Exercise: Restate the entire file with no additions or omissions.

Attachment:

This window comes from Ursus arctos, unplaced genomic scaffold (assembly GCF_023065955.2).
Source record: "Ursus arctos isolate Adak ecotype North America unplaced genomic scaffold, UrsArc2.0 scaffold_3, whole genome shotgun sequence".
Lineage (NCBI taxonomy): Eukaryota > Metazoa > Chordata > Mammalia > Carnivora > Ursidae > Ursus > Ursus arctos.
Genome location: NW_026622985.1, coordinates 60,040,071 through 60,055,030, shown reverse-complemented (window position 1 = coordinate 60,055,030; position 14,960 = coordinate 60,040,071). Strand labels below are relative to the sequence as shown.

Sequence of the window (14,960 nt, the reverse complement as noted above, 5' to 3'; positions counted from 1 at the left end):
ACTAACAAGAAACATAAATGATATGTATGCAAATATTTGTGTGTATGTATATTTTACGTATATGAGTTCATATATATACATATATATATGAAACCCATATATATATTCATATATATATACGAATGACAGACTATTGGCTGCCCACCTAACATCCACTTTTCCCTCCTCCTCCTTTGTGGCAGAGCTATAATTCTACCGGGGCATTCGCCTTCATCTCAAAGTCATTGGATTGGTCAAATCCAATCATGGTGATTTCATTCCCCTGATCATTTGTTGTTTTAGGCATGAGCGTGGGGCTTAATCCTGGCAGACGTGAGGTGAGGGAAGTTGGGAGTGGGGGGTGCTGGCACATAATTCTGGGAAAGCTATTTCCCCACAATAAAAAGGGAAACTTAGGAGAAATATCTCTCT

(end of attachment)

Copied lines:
This window comes from Ursus arctos, unplaced genomic scaffold (assembly GCF_023065955.2).
Source record: "Ursus arctos isolate Adak ecotype North America unplaced genomic scaffold, UrsArc2.0 scaffold_3, whole genome shotgun sequence".
Lineage (NCBI taxonomy): Eukaryota > Metazoa > Chordata > Mammalia > Carnivora > Ursidae > Ursus > Ursus arctos.
Genome location: NW_026622985.1, coordinates 60,040,071 through 60,055,030, shown reverse-complemented (window position 1 = coordinate 60,055,030; position 14,960 = coordinate 60,040,071). Strand labels below are relative to the sequence as shown.

Sequence of the window (14,960 nt, the reverse complement as noted above, 5' to 3'; positions counted from 1 at the left end):
ACTAACAAGAAACATAAATGATATGTATGCAAATATTTGTGTGTATGTATATTTTACGTATATGAGTTCATATATATACATATATATATGAAACCCATATATATATTCATATATATATACGAATGACAGACTATTGGCTGCCCACCTAACATCCACTTTTCCCTCCTCCTCCTTTGTGGCAGAGCTATAATTCTACCGGGGCATTCGCCTTCATCTCAAAGTCATTGGATTGGTCAAATCCAATCATGGTGATTTCATTCCCCTGATCATTTGTTGTTTTAGGCATGAGCGTGGGGCTTAATCCTGGCAGACGTGAGGTGAGGGAAGTTGGGAGTGGGGGGTGCTGGCACATAATTCTGGGAAAGCTATTTCCCCACAATAAAAAGGGAAACTTAGGAGAAATATCTCTCT